For the new season beginning 01 April 2023 Gold Hill Museum offers an intriguing temporary exhibition on the contribution to the Shaftesbury community of the Peach family. John T Peach (1866-1941) was the eldest son of Walter (1832-1901) and in the coronation year 1902 he and his family were living “above the shop” at 61 High Street, Shaftesbury, where John ran a thriving hairdressing and tobacconist’s business. Edward VII should have been crowned king in June 1902, but underwent emergency surgery for acute appendicitis two days before the ceremony, which was postponed until 09 August. The patriotic decoration of the shop exterior (above) seems appropriate for a coronation, and the photograph has traditionally been assigned to 1902. However, the present writer thinks (and it’s only his opinion) that the photograph was probably taken in October 1899 when Edward made a flying royal visit to Shaftesbury as Prince of Wales. The town had geared itself up for a royal spectacular, with a temporary grandstand built in the High Street outside the Town Hall, and a competition for the best celebratory bunting. In the event, the Prince changed his plans and didn’t even step down from his carriage. More of a Pit Stop than a Royal Visit – Gold Hill Museum
Two of John’s daughters, Hilda (1890-1964) and Margaret Rosina (1892-1978) are visible in the shop doorway, together with two of his brothers, William (1875-1936) and Sidney (1877-1947). Sidney married Flora Cooper in 1901 and moved to Newbury in Gillingham (Dorset), where he too set up as a hairdresser and tobacconist. This tends to confirm that the photograph is from 1899 rather than 1902 (if one of the young men is Sidney.) Sidney’s story can be consulted in a folder alongside the exhibition kindly provided by David Lloyd of Gillingham Local History Society. William also married in 1901, to Elizabeth England, but remained in Shaftesbury working in his brother’s shop. John had moved to the larger premises at 61 (later also incorporating 59) High Street in 1896, from 09 Salisbury Street. The year before his move, he had been left with the only unfrozen water tap in Shaftesbury during the big freeze of February and March 1895.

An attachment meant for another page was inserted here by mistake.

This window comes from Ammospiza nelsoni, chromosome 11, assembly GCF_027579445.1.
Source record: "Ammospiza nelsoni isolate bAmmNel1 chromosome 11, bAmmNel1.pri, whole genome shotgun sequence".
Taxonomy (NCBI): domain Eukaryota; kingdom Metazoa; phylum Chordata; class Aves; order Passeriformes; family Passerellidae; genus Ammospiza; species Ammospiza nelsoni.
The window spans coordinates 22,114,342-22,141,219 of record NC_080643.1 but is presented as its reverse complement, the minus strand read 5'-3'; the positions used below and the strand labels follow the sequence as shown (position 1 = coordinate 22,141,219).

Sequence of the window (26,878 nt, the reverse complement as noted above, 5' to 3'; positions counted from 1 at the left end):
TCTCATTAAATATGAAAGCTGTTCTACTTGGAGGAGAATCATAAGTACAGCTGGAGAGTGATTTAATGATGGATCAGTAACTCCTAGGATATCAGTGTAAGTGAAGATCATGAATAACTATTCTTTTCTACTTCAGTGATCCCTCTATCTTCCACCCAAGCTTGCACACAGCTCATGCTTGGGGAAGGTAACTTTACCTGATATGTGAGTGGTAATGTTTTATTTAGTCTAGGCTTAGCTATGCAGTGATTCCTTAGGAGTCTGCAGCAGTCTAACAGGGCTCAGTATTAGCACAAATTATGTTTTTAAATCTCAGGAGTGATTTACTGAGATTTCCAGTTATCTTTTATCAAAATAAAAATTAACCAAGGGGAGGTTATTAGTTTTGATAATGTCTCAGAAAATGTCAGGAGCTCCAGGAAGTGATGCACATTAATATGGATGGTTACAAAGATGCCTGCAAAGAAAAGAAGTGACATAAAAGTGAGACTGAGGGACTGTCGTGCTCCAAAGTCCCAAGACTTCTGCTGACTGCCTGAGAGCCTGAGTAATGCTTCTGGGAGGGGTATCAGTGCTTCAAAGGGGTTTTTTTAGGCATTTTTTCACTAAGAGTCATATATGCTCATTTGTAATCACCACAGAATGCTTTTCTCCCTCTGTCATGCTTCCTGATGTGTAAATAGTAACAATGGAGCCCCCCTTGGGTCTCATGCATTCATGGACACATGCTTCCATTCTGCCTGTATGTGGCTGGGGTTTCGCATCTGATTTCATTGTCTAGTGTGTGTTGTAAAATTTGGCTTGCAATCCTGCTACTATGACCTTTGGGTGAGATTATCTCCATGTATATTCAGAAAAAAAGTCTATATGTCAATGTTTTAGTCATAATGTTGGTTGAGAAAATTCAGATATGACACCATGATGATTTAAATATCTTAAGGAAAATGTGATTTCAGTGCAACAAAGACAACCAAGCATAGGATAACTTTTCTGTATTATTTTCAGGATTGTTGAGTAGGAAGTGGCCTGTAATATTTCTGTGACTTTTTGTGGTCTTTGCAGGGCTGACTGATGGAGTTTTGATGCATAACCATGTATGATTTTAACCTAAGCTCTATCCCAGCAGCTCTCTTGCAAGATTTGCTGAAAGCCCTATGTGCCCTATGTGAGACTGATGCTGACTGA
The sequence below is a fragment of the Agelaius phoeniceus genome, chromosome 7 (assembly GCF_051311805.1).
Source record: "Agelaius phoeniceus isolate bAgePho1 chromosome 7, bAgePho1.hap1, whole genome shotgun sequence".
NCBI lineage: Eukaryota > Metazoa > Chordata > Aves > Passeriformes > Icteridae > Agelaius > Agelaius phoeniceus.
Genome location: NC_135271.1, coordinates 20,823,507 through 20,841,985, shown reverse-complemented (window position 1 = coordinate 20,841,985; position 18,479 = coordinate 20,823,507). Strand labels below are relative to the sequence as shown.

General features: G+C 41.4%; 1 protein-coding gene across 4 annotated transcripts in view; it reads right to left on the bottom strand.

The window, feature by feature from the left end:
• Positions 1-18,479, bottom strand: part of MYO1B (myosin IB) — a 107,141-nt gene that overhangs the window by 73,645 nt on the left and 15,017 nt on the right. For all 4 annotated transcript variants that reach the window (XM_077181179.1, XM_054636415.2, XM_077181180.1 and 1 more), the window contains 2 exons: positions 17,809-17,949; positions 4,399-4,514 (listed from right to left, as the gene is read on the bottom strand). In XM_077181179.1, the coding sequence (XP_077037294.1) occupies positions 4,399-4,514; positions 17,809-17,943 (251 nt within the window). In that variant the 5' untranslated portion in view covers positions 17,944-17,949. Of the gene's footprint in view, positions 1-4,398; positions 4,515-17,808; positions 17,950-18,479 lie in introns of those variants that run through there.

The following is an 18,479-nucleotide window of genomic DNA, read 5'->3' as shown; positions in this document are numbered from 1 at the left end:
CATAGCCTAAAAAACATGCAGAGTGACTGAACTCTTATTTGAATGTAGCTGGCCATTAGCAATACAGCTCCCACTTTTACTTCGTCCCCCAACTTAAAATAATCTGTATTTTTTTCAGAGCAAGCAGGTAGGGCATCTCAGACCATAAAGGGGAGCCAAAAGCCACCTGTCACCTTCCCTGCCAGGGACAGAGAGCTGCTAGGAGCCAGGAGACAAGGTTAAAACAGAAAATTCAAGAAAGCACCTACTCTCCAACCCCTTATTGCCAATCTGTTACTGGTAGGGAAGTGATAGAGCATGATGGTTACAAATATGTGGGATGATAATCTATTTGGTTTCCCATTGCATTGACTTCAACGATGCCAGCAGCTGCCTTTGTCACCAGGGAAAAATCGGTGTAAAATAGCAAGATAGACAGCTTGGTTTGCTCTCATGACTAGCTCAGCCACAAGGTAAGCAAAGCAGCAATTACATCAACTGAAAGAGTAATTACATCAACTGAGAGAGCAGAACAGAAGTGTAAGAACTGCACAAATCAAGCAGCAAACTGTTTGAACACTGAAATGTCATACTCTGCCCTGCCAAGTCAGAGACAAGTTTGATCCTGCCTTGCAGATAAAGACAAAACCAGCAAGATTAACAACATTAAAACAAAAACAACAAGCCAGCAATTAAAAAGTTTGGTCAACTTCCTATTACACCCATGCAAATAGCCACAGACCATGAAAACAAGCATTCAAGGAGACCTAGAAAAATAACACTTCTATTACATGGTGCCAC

Archive volunteer and exhibition curator Heather Blake has found a tangible expression of Shastonians’ gratitude to John Peach for his 1895 altruism, in the shape of a brass plaque. John refused to accept any monetary reward, so the proceeds of a collection went towards the provision of a public bench (now gone) in Boyne Mead.
A third daughter, Doris Blanche, was born to John and Susan (nee Davis) Peach in 1902. All three daughters became energetic supporters of the St John Ambulance Brigade and Shaftesbury Carnival, which was a major source of funding for the local Westminster Memorial Hospital in pre-NHS days. John formed the Shaftesbury Hospital League as another means of assisting health care. Hilda’s husband, Sidney Hussey, dealt in coal, corn and general merchandise at 58 High Street, where the St John Ambulance was parked in a yard at the rear of the premises. At Doris’s wedding in 1931, St John Ambulance members formed a guard of honour, having the previous evening given the bride-to-be a handsome oak clock. Her husband, James Hillier, rose to be a regional manager in British Railways engineering. In 1964 he salvaged one of the name-plates from the recently-scrapped steam locomotive “Shaftesbury” and presented it to the town.
The Peach business expanded to include ladies’ hairdressing and the sale of confectionery. The 1935 Kelly’s Directory lists Peach, Jn. Thos. Tobacconist, 61 High St, and Peach, Miss Margaret Rosina, confectioner, 59 High St. John held a policy from the Shaftesbury Plate Glass Mutual Insurance Society, becoming a director of the Society, and keeping its Minute Book in an immaculate hand, as shown in the exhibition. After her father’s death in 1941, Margaret Rosina continued to manage the Peach enterprise.
The heading for this Peach of an Exhibition is “Shopkeepers Who Made A Difference.” Heather has assembled a fascinating variety of artefacts, documents, and photographs, with invaluable help from descendants of John Peach. You can see this display on the first-floor landing outside the Museum Library and Lift. Keep going to the far side of Room 4 Life in the Town. As with all our exhibitions, it’s free.